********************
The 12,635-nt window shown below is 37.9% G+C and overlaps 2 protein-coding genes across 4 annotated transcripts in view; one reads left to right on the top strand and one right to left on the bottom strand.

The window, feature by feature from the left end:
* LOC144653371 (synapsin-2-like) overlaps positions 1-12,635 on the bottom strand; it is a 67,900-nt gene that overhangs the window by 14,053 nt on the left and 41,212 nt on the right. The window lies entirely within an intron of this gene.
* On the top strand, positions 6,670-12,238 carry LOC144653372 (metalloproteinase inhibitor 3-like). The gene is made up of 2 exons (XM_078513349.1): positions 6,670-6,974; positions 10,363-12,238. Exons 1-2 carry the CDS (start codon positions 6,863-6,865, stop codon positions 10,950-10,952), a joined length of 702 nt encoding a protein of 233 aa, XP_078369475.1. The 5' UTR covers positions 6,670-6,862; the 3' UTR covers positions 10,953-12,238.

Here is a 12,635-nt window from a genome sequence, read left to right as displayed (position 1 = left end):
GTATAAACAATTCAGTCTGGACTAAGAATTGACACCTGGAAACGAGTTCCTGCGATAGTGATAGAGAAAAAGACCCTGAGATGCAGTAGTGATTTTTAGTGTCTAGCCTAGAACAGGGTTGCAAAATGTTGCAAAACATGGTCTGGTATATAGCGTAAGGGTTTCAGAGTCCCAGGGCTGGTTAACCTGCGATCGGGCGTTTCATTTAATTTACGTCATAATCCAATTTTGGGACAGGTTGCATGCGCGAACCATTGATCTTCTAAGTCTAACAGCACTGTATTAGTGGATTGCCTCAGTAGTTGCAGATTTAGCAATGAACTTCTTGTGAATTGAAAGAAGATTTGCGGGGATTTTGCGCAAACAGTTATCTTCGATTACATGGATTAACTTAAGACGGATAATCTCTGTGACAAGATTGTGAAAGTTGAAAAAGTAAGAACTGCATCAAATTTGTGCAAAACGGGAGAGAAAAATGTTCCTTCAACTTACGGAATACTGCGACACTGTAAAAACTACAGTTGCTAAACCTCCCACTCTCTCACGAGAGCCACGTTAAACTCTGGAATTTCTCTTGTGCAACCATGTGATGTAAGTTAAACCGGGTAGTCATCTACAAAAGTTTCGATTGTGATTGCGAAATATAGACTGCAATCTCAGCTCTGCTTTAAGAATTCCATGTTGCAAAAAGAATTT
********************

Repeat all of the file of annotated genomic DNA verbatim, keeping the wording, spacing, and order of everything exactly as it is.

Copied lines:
The 12,635-nt window shown below is 37.9% G+C and overlaps 2 protein-coding genes across 4 annotated transcripts in view; one reads left to right on the top strand and one right to left on the bottom strand.

The window, feature by feature from the left end:
* LOC144653371 (synapsin-2-like) overlaps positions 1-12,635 on the bottom strand; it is a 67,900-nt gene that overhangs the window by 14,053 nt on the left and 41,212 nt on the right. The window lies entirely within an intron of this gene.
* On the top strand, positions 6,670-12,238 carry LOC144653372 (metalloproteinase inhibitor 3-like). The gene is made up of 2 exons (XM_078513349.1): positions 6,670-6,974; positions 10,363-12,238. Exons 1-2 carry the CDS (start codon positions 6,863-6,865, stop codon positions 10,950-10,952), a joined length of 702 nt encoding a protein of 233 aa, XP_078369475.1. The 5' UTR covers positions 6,670-6,862; the 3' UTR covers positions 10,953-12,238.

Here is a 12,635-nt window from a genome sequence, read left to right as displayed (position 1 = left end):
GTATAAACAATTCAGTCTGGACTAAGAATTGACACCTGGAAACGAGTTCCTGCGATAGTGATAGAGAAAAAGACCCTGAGATGCAGTAGTGATTTTTAGTGTCTAGCCTAGAACAGGGTTGCAAAATGTTGCAAAACATGGTCTGGTATATAGCGTAAGGGTTTCAGAGTCCCAGGGCTGGTTAACCTGCGATCGGGCGTTTCATTTAATTTACGTCATAATCCAATTTTGGGACAGGTTGCATGCGCGAACCATTGATCTTCTAAGTCTAACAGCACTGTATTAGTGGATTGCCTCAGTAGTTGCAGATTTAGCAATGAACTTCTTGTGAATTGAAAGAAGATTTGCGGGGATTTTGCGCAAACAGTTATCTTCGATTACATGGATTAACTTAAGACGGATAATCTCTGTGACAAGATTGTGAAAGTTGAAAAAGTAAGAACTGCATCAAATTTGTGCAAAACGGGAGAGAAAAATGTTCCTTCAACTTACGGAATACTGCGACACTGTAAAAACTACAGTTGCTAAACCTCCCACTCTCTCACGAGAGCCACGTTAAACTCTGGAATTTCTCTTGTGCAACCATGTGATGTAAGTTAAACCGGGTAGTCATCTACAAAAGTTTCGATTGTGATTGCGAAATATAGACTGCAATCTCAGCTCTGCTTTAAGAATTCCATGTTGCAAAAAGAATTT